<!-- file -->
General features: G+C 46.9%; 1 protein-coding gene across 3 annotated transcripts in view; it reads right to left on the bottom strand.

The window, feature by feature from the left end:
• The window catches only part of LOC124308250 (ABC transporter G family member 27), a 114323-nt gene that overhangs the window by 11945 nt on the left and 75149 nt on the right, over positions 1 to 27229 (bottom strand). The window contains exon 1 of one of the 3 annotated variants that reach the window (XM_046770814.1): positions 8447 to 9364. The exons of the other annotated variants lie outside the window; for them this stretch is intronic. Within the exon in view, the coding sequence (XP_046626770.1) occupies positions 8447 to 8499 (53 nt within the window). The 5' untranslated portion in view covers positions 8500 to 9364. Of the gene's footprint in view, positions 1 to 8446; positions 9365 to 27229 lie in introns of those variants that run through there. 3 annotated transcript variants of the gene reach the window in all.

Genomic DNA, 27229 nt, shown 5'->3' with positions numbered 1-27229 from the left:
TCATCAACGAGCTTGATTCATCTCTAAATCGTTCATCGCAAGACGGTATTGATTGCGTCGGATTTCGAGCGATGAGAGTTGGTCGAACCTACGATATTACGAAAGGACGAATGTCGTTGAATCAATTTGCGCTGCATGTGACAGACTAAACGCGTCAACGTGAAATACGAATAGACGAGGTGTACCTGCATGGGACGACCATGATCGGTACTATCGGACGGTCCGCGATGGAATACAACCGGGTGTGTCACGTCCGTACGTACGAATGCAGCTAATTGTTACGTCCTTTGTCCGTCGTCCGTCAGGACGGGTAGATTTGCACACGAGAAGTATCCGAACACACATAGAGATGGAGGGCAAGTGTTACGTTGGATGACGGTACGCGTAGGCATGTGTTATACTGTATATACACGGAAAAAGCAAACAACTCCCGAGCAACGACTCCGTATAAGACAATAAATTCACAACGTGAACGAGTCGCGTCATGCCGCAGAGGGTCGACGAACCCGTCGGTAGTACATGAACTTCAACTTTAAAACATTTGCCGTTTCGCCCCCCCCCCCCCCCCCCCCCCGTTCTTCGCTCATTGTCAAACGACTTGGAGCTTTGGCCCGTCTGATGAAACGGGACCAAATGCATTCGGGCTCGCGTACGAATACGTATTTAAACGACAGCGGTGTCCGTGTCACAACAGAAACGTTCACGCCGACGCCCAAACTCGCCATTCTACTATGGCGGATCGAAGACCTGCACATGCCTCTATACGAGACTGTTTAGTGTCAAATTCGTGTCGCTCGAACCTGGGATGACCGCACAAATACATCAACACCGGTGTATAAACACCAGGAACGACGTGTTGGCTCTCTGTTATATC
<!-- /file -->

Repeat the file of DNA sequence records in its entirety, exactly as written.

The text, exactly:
General features: G+C 46.9%; 1 protein-coding gene across 3 annotated transcripts in view; it reads right to left on the bottom strand.

The window, feature by feature from the left end:
• The window catches only part of LOC124308250 (ABC transporter G family member 27), a 114323-nt gene that overhangs the window by 11945 nt on the left and 75149 nt on the right, over positions 1 to 27229 (bottom strand). The window contains exon 1 of one of the 3 annotated variants that reach the window (XM_046770814.1): positions 8447 to 9364. The exons of the other annotated variants lie outside the window; for them this stretch is intronic. Within the exon in view, the coding sequence (XP_046626770.1) occupies positions 8447 to 8499 (53 nt within the window). The 5' untranslated portion in view covers positions 8500 to 9364. Of the gene's footprint in view, positions 1 to 8446; positions 9365 to 27229 lie in introns of those variants that run through there. 3 annotated transcript variants of the gene reach the window in all.

Genomic DNA, 27229 nt, shown 5'->3' with positions numbered 1-27229 from the left:
TCATCAACGAGCTTGATTCATCTCTAAATCGTTCATCGCAAGACGGTATTGATTGCGTCGGATTTCGAGCGATGAGAGTTGGTCGAACCTACGATATTACGAAAGGACGAATGTCGTTGAATCAATTTGCGCTGCATGTGACAGACTAAACGCGTCAACGTGAAATACGAATAGACGAGGTGTACCTGCATGGGACGACCATGATCGGTACTATCGGACGGTCCGCGATGGAATACAACCGGGTGTGTCACGTCCGTACGTACGAATGCAGCTAATTGTTACGTCCTTTGTCCGTCGTCCGTCAGGACGGGTAGATTTGCACACGAGAAGTATCCGAACACACATAGAGATGGAGGGCAAGTGTTACGTTGGATGACGGTACGCGTAGGCATGTGTTATACTGTATATACACGGAAAAAGCAAACAACTCCCGAGCAACGACTCCGTATAAGACAATAAATTCACAACGTGAACGAGTCGCGTCATGCCGCAGAGGGTCGACGAACCCGTCGGTAGTACATGAACTTCAACTTTAAAACATTTGCCGTTTCGCCCCCCCCCCCCCCCCCCCCCCGTTCTTCGCTCATTGTCAAACGACTTGGAGCTTTGGCCCGTCTGATGAAACGGGACCAAATGCATTCGGGCTCGCGTACGAATACGTATTTAAACGACAGCGGTGTCCGTGTCACAACAGAAACGTTCACGCCGACGCCCAAACTCGCCATTCTACTATGGCGGATCGAAGACCTGCACATGCCTCTATACGAGACTGTTTAGTGTCAAATTCGTGTCGCTCGAACCTGGGATGACCGCACAAATACATCAACACCGGTGTATAAACACCAGGAACGACGTGTTGGCTCTCTGTTATATC